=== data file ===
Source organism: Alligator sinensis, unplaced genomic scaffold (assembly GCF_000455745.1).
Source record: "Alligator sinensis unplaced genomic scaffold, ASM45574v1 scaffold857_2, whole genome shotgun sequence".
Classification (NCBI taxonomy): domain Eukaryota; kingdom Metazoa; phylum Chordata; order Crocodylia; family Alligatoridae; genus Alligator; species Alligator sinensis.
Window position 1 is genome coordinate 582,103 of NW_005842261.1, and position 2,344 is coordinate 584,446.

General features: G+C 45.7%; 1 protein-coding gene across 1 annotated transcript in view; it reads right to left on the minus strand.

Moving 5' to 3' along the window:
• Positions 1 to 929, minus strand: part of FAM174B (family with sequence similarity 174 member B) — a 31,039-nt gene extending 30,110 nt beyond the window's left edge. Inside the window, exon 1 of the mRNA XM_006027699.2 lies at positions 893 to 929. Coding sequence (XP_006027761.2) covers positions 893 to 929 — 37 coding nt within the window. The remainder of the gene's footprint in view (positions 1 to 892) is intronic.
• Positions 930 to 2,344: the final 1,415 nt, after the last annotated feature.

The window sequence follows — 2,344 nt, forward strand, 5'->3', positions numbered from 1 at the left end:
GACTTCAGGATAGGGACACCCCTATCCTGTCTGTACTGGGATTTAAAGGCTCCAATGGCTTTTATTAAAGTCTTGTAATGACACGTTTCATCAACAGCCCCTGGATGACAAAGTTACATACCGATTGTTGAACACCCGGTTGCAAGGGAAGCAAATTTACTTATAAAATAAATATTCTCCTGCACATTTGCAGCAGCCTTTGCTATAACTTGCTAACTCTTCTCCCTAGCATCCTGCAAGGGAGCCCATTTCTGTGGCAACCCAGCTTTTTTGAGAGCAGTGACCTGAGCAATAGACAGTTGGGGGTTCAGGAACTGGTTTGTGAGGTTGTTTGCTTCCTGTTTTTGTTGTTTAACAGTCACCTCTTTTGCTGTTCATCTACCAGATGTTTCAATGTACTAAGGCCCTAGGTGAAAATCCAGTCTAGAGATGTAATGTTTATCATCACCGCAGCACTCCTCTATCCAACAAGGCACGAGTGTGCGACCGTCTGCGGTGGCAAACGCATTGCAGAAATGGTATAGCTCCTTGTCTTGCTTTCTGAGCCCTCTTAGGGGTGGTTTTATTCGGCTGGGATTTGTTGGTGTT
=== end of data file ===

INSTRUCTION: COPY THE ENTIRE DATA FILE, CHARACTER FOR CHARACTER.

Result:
Source organism: Alligator sinensis, unplaced genomic scaffold (assembly GCF_000455745.1).
Source record: "Alligator sinensis unplaced genomic scaffold, ASM45574v1 scaffold857_2, whole genome shotgun sequence".
Classification (NCBI taxonomy): domain Eukaryota; kingdom Metazoa; phylum Chordata; order Crocodylia; family Alligatoridae; genus Alligator; species Alligator sinensis.
Window position 1 is genome coordinate 582,103 of NW_005842261.1, and position 2,344 is coordinate 584,446.

General features: G+C 45.7%; 1 protein-coding gene across 1 annotated transcript in view; it reads right to left on the minus strand.

Moving 5' to 3' along the window:
• Positions 1 to 929, minus strand: part of FAM174B (family with sequence similarity 174 member B) — a 31,039-nt gene extending 30,110 nt beyond the window's left edge. Inside the window, exon 1 of the mRNA XM_006027699.2 lies at positions 893 to 929. Coding sequence (XP_006027761.2) covers positions 893 to 929 — 37 coding nt within the window. The remainder of the gene's footprint in view (positions 1 to 892) is intronic.
• Positions 930 to 2,344: the final 1,415 nt, after the last annotated feature.

The window sequence follows — 2,344 nt, forward strand, 5'->3', positions numbered from 1 at the left end:
GACTTCAGGATAGGGACACCCCTATCCTGTCTGTACTGGGATTTAAAGGCTCCAATGGCTTTTATTAAAGTCTTGTAATGACACGTTTCATCAACAGCCCCTGGATGACAAAGTTACATACCGATTGTTGAACACCCGGTTGCAAGGGAAGCAAATTTACTTATAAAATAAATATTCTCCTGCACATTTGCAGCAGCCTTTGCTATAACTTGCTAACTCTTCTCCCTAGCATCCTGCAAGGGAGCCCATTTCTGTGGCAACCCAGCTTTTTTGAGAGCAGTGACCTGAGCAATAGACAGTTGGGGGTTCAGGAACTGGTTTGTGAGGTTGTTTGCTTCCTGTTTTTGTTGTTTAACAGTCACCTCTTTTGCTGTTCATCTACCAGATGTTTCAATGTACTAAGGCCCTAGGTGAAAATCCAGTCTAGAGATGTAATGTTTATCATCACCGCAGCACTCCTCTATCCAACAAGGCACGAGTGTGCGACCGTCTGCGGTGGCAAACGCATTGCAGAAATGGTATAGCTCCTTGTCTTGCTTTCTGAGCCCTCTTAGGGGTGGTTTTATTCGGCTGGGATTTGTTGGTGTT